As you will be aware if you are not a complete stranger to this blog, I strongly hold to the view that a narrative-historical hermeneutic, informed by good work being done in New Testament Studies, gives us a much better understanding of the New Testament than the theologically driven methods of interpretation that the church generally relies on. The big question, then, is what is the church, with all its practical commitments, supposed to do with it? Well, here’s one suggestion. I have been arguing that Acts frames the mission of the early church narratively, both as the fulfilment of Israel’s story and as the beginning of a new story about YHWH and the nations. It is not our story—it happened 2000 years ago, duh! But we face similar uncertainties about the future, and I would argue that how we tell the story of our own crisis is becoming an essential part of the renewal of mission.
The church is always, everywhere a sign of new creation. I would venture to say that it is not in any respect the real thing—nothing has fundamentally changed, there is no mystical “regeneration”, we remain fallen humans through and through, dependent on grace. But when we talk about life in the Spirit of God, we mean—among other things—that who we are, what we do, how we relate to one another and the world, are always potentially pointers to a final renewal of all things, a new heaven and new earth. The broadest prophetic task of the church is actively, practically, personally, corporately, socially, politically, environmentally to prefigure the final, cosmic vindication of the Creator God over his enemies. I hope to make this point, clearly and simply enough, in my teaching at the Christian Associates staff conference in Prague next week.
But that’s not really what we see being taught and worked out in the New Testament. What we see in the New Testament is communities that bear corporate witness, at different stages in an unfolding narrative, to a much more immediate and pressing vindication of the God of Israel over his enemies. The New Testament is much more about kingdom than new creation. Let me illustrate.
I am preparing some talks on Acts for a church-planting conference in a couple of weeks. What I want to say, roughly, is 1) that the apostles went about their mission with a powerful historical—or apocalyptic—narrative in mind; 2) that the churches they planted were not just churches, they were communities of God’s new future for Europe, they were the means by which the righteousness of Israel’s God would be demonstrated to the pagan world; and 3) that church-planting in Europe today needs to be undertaken with a similar “narrative-historical” mindset. Hopefully it won’t sound quite as dry and theoretical as that.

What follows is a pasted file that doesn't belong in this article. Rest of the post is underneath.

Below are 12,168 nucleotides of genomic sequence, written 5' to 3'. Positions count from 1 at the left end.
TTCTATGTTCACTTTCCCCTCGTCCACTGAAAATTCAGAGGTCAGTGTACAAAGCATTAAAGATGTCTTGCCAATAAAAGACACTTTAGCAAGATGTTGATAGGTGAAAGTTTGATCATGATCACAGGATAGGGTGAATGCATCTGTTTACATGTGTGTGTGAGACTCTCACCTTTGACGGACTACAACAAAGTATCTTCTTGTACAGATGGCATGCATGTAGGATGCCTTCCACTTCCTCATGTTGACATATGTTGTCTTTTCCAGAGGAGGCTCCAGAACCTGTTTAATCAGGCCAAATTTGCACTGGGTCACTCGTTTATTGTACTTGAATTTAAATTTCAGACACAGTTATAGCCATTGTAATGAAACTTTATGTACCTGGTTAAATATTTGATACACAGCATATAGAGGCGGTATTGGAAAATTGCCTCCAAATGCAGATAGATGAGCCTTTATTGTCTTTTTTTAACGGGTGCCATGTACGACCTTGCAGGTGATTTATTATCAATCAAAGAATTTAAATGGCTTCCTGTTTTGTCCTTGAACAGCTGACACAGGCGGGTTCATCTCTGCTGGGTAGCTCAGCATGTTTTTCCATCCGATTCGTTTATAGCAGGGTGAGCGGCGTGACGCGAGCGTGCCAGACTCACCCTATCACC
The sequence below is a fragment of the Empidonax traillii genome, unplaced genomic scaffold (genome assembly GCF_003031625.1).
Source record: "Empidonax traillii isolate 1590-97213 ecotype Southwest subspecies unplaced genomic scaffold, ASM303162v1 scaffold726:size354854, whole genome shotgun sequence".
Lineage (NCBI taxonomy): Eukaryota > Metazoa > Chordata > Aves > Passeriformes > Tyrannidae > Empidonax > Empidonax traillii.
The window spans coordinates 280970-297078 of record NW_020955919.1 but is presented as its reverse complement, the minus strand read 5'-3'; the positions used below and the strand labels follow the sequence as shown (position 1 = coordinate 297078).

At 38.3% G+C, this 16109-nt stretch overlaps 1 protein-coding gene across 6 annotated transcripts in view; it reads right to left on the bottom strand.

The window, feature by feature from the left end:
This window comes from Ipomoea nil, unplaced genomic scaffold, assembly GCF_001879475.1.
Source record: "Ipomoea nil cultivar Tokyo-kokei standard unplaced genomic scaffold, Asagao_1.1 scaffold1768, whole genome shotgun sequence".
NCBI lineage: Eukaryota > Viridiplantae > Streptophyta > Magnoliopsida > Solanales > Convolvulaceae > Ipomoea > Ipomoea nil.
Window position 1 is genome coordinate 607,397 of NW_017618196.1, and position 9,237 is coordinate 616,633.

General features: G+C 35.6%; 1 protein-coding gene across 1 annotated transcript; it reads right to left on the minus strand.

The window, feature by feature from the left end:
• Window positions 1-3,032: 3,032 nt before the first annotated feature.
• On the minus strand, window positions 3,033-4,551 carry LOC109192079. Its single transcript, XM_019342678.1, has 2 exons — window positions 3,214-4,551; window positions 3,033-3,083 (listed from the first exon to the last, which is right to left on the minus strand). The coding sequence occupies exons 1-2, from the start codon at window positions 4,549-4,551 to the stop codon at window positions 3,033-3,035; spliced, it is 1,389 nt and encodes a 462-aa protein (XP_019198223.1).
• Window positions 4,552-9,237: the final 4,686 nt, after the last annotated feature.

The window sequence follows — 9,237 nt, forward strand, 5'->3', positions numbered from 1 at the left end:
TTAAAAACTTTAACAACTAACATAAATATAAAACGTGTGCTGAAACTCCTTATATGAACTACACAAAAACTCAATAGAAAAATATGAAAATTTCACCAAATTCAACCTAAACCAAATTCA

The apostles did not set out to save lost souls or to convert Europe to Christianity. They set out to proclaim to the peoples of the Greek-Roman world that the God of Israel had raised his Son from the dead and made him the coming judge and ruler of the nations.
The apostles were not evangelists or missionaries in the popular sense. Their message or gospel was much more like that of Moses’ announcement to Pharaoh or Jonah’s to the people of Nineveh. Moses told Pharaoh that YHWH was about to act to deliver his people—a public and political event. Jonah told the Ninevites that in forty days YHWH would overthrow the city—a public and political event. For the apostles the resurrection of Jesus was confirmation that in the not too distant future YHWH would overthrow the whole idolatrous pagan system—a public and political event. God is no longer willing to overlook the centuries of ignorance; he commands all people to repent of the worship of idols (Acts 17:30). The task of the apostles was to make this known across the empire, from Judea to Spain.